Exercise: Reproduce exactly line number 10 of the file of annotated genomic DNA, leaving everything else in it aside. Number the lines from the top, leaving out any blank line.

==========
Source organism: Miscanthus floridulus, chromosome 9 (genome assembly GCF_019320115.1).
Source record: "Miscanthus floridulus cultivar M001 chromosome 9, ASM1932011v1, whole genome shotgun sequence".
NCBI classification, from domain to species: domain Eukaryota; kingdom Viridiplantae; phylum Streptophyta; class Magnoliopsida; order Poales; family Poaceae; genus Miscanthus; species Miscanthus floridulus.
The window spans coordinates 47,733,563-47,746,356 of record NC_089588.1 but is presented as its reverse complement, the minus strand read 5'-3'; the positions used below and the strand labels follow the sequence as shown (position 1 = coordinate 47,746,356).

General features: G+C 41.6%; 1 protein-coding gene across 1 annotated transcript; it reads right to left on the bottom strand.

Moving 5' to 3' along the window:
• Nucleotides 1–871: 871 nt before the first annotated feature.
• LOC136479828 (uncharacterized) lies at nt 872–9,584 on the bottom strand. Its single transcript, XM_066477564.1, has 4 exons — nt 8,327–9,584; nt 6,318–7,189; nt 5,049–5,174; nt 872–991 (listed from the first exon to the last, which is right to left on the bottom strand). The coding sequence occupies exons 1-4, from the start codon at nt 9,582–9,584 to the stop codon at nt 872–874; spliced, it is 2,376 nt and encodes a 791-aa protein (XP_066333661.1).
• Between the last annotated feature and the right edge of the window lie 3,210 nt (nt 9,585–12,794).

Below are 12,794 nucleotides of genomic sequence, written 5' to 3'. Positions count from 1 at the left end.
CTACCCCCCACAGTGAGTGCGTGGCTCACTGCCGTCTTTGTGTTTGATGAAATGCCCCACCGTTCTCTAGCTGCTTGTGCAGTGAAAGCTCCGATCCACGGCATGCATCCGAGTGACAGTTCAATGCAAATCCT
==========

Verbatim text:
Below are 12,794 nucleotides of genomic sequence, written 5' to 3'. Positions count from 1 at the left end.